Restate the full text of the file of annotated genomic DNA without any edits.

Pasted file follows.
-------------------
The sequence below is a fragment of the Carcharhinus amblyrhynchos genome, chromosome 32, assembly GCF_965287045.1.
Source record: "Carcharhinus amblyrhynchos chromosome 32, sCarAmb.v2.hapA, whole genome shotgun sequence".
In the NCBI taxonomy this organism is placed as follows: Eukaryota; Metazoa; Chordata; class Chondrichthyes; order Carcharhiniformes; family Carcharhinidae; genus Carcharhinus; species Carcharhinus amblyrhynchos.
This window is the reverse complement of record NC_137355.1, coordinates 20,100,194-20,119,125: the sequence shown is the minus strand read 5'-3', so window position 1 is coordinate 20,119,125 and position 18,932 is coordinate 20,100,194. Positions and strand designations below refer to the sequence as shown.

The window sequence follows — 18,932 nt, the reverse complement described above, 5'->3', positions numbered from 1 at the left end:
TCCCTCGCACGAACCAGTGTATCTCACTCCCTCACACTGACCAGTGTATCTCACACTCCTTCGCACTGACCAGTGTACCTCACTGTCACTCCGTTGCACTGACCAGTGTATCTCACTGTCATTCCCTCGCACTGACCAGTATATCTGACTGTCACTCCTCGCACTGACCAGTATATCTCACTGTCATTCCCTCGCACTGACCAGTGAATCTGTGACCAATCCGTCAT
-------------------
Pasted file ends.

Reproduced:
The sequence below is a fragment of the Carcharhinus amblyrhynchos genome, chromosome 32, assembly GCF_965287045.1.
Source record: "Carcharhinus amblyrhynchos chromosome 32, sCarAmb.v2.hapA, whole genome shotgun sequence".
In the NCBI taxonomy this organism is placed as follows: Eukaryota; Metazoa; Chordata; class Chondrichthyes; order Carcharhiniformes; family Carcharhinidae; genus Carcharhinus; species Carcharhinus amblyrhynchos.
This window is the reverse complement of record NC_137355.1, coordinates 20,100,194-20,119,125: the sequence shown is the minus strand read 5'-3', so window position 1 is coordinate 20,119,125 and position 18,932 is coordinate 20,100,194. Positions and strand designations below refer to the sequence as shown.

The window sequence follows — 18,932 nt, the reverse complement described above, 5'->3', positions numbered from 1 at the left end:
TCCCTCGCACGAACCAGTGTATCTCACTCCCTCACACTGACCAGTGTATCTCACACTCCTTCGCACTGACCAGTGTACCTCACTGTCACTCCGTTGCACTGACCAGTGTATCTCACTGTCATTCCCTCGCACTGACCAGTATATCTGACTGTCACTCCTCGCACTGACCAGTATATCTCACTGTCATTCCCTCGCACTGACCAGTGAATCTGTGACCAATCCGTCAT